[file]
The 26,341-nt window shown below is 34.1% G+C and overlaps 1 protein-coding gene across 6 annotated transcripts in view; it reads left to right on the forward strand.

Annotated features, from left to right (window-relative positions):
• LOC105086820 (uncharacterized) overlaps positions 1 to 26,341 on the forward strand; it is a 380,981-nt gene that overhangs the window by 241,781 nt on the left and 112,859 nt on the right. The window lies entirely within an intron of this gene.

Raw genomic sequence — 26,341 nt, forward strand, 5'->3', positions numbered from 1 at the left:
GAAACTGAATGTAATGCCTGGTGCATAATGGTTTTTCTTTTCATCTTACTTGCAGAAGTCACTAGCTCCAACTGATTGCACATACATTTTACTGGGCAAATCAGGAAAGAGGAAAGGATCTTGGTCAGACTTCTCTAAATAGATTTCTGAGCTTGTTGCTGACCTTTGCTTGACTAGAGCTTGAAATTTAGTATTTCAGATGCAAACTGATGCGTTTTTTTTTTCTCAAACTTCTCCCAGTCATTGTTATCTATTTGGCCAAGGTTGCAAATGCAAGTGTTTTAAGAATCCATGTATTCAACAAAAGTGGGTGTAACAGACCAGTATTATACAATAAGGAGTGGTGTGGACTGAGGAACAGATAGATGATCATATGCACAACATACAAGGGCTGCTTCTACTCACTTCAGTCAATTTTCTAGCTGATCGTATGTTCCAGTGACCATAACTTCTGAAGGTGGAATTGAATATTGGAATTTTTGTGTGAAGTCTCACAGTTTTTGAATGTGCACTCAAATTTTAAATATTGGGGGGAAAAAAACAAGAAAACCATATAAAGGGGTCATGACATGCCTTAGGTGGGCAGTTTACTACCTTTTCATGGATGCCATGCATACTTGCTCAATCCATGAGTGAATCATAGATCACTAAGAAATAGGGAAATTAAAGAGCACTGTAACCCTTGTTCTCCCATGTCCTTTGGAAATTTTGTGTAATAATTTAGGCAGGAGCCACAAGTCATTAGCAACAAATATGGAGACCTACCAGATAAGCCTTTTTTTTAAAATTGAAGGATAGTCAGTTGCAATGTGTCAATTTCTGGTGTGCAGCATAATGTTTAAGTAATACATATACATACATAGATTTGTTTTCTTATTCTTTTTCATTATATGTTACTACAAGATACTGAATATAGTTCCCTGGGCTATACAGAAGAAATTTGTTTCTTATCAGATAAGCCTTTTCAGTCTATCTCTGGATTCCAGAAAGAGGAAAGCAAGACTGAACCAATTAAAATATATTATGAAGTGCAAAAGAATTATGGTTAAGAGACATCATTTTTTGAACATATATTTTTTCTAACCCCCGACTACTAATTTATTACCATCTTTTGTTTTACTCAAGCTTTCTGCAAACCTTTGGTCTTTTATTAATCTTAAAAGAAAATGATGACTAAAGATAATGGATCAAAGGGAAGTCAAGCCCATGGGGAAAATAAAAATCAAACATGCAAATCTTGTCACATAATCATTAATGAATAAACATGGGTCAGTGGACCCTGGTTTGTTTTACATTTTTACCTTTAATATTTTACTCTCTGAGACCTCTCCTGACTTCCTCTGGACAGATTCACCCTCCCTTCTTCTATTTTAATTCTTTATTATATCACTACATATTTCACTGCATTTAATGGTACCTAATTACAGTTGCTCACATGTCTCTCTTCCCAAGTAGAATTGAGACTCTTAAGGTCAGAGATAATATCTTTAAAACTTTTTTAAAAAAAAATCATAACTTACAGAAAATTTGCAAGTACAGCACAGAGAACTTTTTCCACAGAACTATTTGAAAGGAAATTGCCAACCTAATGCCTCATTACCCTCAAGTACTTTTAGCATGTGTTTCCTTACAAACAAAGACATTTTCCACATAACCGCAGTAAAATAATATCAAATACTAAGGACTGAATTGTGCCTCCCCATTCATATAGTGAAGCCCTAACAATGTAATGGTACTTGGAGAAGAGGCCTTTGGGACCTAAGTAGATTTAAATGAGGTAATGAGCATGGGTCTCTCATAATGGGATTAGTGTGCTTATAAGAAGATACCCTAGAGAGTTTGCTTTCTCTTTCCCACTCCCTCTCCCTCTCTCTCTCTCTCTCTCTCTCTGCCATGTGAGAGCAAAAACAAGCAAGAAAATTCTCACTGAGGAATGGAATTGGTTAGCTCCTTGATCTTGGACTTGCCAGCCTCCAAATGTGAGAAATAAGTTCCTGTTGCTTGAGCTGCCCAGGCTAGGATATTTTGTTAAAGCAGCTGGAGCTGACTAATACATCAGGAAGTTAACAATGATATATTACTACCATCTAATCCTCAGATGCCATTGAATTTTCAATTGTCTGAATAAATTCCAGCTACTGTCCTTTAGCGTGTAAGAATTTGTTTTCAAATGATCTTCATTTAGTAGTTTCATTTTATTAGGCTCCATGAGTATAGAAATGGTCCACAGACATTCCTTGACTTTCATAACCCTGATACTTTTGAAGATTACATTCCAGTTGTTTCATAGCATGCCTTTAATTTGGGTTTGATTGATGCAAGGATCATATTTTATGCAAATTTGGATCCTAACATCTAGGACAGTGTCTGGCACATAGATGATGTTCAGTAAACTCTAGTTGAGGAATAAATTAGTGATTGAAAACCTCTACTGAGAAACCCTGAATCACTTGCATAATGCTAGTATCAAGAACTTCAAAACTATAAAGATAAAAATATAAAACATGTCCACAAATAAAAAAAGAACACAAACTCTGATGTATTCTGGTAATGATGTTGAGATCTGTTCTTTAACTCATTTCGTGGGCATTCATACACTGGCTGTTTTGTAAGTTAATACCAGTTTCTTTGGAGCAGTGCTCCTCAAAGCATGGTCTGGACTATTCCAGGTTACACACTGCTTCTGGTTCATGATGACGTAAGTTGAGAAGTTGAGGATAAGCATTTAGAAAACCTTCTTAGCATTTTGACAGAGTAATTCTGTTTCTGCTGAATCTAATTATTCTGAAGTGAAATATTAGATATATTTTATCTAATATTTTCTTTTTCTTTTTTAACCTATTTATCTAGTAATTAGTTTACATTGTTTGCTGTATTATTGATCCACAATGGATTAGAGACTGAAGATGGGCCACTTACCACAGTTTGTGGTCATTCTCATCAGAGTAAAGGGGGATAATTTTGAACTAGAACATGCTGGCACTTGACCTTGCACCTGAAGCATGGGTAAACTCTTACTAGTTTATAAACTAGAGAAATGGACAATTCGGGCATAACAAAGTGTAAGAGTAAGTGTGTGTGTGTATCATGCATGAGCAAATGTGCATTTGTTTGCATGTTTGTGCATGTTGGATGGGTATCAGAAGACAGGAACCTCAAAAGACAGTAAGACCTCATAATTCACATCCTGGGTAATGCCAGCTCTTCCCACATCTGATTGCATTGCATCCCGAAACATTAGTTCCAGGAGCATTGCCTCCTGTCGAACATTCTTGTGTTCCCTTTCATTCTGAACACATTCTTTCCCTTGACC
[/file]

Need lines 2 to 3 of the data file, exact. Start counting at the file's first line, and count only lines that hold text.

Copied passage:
Annotated features, from left to right (window-relative positions):
• LOC105086820 (uncharacterized) overlaps positions 1 to 26,341 on the forward strand; it is a 380,981-nt gene that overhangs the window by 241,781 nt on the left and 112,859 nt on the right. The window lies entirely within an intron of this gene.